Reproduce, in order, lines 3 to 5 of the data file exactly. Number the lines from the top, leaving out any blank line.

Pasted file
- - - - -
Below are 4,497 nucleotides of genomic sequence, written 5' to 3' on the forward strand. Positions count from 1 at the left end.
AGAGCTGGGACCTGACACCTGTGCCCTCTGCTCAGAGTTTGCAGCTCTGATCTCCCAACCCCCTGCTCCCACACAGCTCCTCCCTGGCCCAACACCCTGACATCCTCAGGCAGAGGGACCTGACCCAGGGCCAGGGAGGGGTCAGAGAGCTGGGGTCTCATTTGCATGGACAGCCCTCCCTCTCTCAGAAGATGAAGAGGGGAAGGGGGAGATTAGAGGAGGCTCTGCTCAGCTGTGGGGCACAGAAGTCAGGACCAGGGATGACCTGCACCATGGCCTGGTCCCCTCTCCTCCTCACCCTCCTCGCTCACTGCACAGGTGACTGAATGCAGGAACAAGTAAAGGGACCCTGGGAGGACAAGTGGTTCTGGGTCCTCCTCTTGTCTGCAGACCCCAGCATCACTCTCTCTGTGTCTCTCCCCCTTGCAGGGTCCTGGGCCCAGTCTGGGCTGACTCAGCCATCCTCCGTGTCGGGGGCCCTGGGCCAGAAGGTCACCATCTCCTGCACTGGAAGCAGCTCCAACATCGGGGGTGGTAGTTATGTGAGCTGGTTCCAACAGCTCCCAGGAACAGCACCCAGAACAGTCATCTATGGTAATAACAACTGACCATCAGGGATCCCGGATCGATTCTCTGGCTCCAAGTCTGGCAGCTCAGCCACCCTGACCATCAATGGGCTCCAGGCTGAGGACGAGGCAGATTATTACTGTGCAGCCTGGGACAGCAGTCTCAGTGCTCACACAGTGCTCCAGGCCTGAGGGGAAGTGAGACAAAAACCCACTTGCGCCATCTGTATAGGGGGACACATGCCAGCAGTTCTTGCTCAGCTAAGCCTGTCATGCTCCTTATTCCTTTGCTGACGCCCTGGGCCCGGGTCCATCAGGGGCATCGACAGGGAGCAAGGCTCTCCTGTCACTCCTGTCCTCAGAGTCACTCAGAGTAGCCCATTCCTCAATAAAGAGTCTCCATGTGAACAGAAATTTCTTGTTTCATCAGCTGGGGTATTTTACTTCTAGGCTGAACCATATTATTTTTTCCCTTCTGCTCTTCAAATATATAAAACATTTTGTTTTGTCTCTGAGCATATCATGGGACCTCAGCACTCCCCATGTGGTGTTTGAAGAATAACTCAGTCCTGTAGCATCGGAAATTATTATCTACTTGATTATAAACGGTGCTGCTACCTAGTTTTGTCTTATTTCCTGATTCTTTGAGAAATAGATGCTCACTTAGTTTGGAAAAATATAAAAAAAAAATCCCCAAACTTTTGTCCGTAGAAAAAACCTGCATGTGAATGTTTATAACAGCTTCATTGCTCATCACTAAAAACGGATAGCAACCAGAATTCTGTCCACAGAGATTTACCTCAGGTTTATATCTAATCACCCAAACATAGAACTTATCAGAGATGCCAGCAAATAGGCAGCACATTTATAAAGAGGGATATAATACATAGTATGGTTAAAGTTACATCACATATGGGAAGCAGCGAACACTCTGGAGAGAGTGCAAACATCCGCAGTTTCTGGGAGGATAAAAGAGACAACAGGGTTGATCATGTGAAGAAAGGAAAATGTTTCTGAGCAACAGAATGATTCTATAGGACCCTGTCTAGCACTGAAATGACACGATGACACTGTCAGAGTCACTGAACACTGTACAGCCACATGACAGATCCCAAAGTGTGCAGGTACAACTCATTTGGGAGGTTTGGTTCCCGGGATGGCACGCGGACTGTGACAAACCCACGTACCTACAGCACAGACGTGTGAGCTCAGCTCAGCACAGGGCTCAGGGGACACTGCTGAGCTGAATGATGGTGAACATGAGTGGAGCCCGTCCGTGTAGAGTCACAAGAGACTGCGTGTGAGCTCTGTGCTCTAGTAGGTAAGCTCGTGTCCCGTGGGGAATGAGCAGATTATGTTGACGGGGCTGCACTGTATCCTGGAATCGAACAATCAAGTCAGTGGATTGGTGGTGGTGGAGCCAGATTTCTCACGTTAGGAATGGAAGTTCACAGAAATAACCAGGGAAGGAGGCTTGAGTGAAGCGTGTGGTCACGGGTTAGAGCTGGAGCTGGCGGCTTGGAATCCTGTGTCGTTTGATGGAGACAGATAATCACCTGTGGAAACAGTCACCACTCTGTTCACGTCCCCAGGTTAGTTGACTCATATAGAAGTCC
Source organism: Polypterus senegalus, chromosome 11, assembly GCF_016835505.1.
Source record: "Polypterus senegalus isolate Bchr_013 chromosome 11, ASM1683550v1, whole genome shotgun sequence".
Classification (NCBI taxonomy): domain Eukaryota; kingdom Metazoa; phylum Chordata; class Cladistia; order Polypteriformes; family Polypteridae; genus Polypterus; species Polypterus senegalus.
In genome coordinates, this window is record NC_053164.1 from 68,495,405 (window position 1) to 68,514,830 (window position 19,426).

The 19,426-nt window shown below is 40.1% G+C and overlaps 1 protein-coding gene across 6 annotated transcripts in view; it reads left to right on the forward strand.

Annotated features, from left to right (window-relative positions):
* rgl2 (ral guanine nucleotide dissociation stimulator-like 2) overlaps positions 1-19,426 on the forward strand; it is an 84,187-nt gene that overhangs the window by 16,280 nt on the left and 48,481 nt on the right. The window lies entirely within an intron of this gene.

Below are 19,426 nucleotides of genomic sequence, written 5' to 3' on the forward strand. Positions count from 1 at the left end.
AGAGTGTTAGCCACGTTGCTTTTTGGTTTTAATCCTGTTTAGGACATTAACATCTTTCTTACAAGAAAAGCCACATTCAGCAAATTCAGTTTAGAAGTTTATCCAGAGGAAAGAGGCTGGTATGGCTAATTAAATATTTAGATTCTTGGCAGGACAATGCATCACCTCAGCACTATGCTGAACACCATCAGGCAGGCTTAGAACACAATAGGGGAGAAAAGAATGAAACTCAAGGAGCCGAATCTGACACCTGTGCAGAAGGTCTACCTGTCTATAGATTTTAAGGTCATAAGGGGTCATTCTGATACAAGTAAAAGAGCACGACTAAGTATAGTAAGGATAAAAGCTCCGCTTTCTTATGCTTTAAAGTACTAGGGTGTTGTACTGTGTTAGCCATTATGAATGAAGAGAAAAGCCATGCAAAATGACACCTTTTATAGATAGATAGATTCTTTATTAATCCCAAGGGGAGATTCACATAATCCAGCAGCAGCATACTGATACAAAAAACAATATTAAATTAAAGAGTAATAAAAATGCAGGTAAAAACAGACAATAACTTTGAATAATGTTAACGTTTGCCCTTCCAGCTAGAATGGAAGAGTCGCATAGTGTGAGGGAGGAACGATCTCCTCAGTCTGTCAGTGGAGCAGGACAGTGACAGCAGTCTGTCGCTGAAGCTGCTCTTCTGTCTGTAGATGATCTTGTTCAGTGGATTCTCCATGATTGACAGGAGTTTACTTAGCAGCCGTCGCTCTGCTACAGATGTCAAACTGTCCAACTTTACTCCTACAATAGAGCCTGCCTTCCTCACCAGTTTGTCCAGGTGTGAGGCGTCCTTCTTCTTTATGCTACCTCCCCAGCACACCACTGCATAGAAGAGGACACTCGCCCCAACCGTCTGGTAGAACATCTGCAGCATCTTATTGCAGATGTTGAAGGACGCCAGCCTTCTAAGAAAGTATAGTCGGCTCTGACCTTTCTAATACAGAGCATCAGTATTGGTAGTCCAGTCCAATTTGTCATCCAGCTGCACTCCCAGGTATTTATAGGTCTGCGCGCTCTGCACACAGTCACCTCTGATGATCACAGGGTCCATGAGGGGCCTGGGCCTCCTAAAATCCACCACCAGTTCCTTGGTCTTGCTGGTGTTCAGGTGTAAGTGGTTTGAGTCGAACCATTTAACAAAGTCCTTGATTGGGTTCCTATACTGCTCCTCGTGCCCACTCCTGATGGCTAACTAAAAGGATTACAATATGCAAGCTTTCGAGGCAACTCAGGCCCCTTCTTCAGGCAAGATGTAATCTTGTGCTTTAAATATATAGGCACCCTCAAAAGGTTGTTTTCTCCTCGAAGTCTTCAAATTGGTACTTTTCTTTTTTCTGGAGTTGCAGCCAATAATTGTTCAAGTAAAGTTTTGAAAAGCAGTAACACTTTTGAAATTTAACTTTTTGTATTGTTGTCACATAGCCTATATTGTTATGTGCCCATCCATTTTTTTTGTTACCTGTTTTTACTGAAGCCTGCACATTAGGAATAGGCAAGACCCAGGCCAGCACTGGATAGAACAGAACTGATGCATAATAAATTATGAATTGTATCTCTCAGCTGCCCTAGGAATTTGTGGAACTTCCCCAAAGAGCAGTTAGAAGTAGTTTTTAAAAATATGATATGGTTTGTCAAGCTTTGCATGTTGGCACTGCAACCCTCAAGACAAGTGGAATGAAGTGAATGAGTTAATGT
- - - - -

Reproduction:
Source organism: Polypterus senegalus, chromosome 11, assembly GCF_016835505.1.
Source record: "Polypterus senegalus isolate Bchr_013 chromosome 11, ASM1683550v1, whole genome shotgun sequence".
Classification (NCBI taxonomy): domain Eukaryota; kingdom Metazoa; phylum Chordata; class Cladistia; order Polypteriformes; family Polypteridae; genus Polypterus; species Polypterus senegalus.